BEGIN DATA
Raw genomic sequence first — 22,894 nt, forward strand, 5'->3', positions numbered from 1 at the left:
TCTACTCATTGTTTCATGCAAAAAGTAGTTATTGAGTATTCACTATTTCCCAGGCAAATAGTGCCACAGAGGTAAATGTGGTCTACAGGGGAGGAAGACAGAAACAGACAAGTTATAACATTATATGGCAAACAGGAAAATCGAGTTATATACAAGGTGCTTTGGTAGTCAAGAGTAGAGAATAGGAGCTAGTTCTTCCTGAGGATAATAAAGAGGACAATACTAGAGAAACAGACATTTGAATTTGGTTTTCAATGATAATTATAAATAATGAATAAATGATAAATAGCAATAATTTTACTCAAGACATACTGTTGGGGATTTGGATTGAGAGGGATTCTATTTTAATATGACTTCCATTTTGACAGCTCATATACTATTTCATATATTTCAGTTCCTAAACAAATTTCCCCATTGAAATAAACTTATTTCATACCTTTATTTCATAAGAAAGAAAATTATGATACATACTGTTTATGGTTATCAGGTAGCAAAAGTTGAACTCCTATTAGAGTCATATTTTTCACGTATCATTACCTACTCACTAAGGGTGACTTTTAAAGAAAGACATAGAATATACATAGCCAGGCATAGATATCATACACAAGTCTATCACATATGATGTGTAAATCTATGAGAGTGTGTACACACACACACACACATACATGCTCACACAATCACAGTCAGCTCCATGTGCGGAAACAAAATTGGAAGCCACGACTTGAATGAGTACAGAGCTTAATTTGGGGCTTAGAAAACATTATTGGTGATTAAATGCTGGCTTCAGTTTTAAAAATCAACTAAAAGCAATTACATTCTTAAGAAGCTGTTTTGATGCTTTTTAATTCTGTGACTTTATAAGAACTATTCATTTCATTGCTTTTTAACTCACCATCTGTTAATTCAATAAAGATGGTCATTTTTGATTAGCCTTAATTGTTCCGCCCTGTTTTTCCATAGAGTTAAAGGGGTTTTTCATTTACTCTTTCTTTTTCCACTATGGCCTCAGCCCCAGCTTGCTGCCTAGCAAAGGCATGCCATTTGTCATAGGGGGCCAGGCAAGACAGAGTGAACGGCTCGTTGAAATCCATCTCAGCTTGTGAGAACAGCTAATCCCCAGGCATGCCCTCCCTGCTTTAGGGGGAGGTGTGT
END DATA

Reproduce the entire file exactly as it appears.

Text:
Raw genomic sequence first — 22,894 nt, forward strand, 5'->3', positions numbered from 1 at the left:
TCTACTCATTGTTTCATGCAAAAAGTAGTTATTGAGTATTCACTATTTCCCAGGCAAATAGTGCCACAGAGGTAAATGTGGTCTACAGGGGAGGAAGACAGAAACAGACAAGTTATAACATTATATGGCAAACAGGAAAATCGAGTTATATACAAGGTGCTTTGGTAGTCAAGAGTAGAGAATAGGAGCTAGTTCTTCCTGAGGATAATAAAGAGGACAATACTAGAGAAACAGACATTTGAATTTGGTTTTCAATGATAATTATAAATAATGAATAAATGATAAATAGCAATAATTTTACTCAAGACATACTGTTGGGGATTTGGATTGAGAGGGATTCTATTTTAATATGACTTCCATTTTGACAGCTCATATACTATTTCATATATTTCAGTTCCTAAACAAATTTCCCCATTGAAATAAACTTATTTCATACCTTTATTTCATAAGAAAGAAAATTATGATACATACTGTTTATGGTTATCAGGTAGCAAAAGTTGAACTCCTATTAGAGTCATATTTTTCACGTATCATTACCTACTCACTAAGGGTGACTTTTAAAGAAAGACATAGAATATACATAGCCAGGCATAGATATCATACACAAGTCTATCACATATGATGTGTAAATCTATGAGAGTGTGTACACACACACACACACATACATGCTCACACAATCACAGTCAGCTCCATGTGCGGAAACAAAATTGGAAGCCACGACTTGAATGAGTACAGAGCTTAATTTGGGGCTTAGAAAACATTATTGGTGATTAAATGCTGGCTTCAGTTTTAAAAATCAACTAAAAGCAATTACATTCTTAAGAAGCTGTTTTGATGCTTTTTAATTCTGTGACTTTATAAGAACTATTCATTTCATTGCTTTTTAACTCACCATCTGTTAATTCAATAAAGATGGTCATTTTTGATTAGCCTTAATTGTTCCGCCCTGTTTTTCCATAGAGTTAAAGGGGTTTTTCATTTACTCTTTCTTTTTCCACTATGGCCTCAGCCCCAGCTTGCTGCCTAGCAAAGGCATGCCATTTGTCATAGGGGGCCAGGCAAGACAGAGTGAACGGCTCGTTGAAATCCATCTCAGCTTGTGAGAACAGCTAATCCCCAGGCATGCCCTCCCTGCTTTAGGGGGAGGTGTGT